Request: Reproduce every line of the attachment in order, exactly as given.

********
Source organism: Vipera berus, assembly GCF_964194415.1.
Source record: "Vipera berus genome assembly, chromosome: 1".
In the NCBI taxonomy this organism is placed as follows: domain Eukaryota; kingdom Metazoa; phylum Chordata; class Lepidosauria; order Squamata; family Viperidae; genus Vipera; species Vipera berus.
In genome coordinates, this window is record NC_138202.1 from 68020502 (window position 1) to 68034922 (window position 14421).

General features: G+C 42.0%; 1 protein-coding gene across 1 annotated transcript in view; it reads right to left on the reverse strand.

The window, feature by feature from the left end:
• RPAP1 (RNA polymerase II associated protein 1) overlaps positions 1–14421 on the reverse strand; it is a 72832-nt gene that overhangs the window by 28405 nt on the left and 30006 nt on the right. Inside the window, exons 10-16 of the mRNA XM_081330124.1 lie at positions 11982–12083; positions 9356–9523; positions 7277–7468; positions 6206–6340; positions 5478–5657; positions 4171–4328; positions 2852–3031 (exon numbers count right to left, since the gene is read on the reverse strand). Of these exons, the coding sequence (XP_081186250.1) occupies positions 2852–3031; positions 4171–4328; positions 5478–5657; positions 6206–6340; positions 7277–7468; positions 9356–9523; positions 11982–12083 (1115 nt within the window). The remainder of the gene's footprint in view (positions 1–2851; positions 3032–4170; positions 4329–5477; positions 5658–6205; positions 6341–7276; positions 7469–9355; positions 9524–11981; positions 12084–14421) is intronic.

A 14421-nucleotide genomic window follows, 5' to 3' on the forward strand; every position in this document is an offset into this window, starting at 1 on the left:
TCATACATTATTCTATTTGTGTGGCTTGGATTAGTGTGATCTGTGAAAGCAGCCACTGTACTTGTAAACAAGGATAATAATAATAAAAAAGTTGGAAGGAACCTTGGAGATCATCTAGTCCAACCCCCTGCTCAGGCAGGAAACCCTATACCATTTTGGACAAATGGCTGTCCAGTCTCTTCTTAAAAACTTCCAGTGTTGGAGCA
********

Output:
Source organism: Vipera berus, assembly GCF_964194415.1.
Source record: "Vipera berus genome assembly, chromosome: 1".
In the NCBI taxonomy this organism is placed as follows: domain Eukaryota; kingdom Metazoa; phylum Chordata; class Lepidosauria; order Squamata; family Viperidae; genus Vipera; species Vipera berus.
In genome coordinates, this window is record NC_138202.1 from 68020502 (window position 1) to 68034922 (window position 14421).

General features: G+C 42.0%; 1 protein-coding gene across 1 annotated transcript in view; it reads right to left on the reverse strand.

The window, feature by feature from the left end:
• RPAP1 (RNA polymerase II associated protein 1) overlaps positions 1–14421 on the reverse strand; it is a 72832-nt gene that overhangs the window by 28405 nt on the left and 30006 nt on the right. Inside the window, exons 10-16 of the mRNA XM_081330124.1 lie at positions 11982–12083; positions 9356–9523; positions 7277–7468; positions 6206–6340; positions 5478–5657; positions 4171–4328; positions 2852–3031 (exon numbers count right to left, since the gene is read on the reverse strand). Of these exons, the coding sequence (XP_081186250.1) occupies positions 2852–3031; positions 4171–4328; positions 5478–5657; positions 6206–6340; positions 7277–7468; positions 9356–9523; positions 11982–12083 (1115 nt within the window). The remainder of the gene's footprint in view (positions 1–2851; positions 3032–4170; positions 4329–5477; positions 5658–6205; positions 6341–7276; positions 7469–9355; positions 9524–11981; positions 12084–14421) is intronic.

A 14421-nucleotide genomic window follows, 5' to 3' on the forward strand; every position in this document is an offset into this window, starting at 1 on the left:
TCATACATTATTCTATTTGTGTGGCTTGGATTAGTGTGATCTGTGAAAGCAGCCACTGTACTTGTAAACAAGGATAATAATAATAAAAAAGTTGGAAGGAACCTTGGAGATCATCTAGTCCAACCCCCTGCTCAGGCAGGAAACCCTATACCATTTTGGACAAATGGCTGTCCAGTCTCTTCTTAAAAACTTCCAGTGTTGGAGCA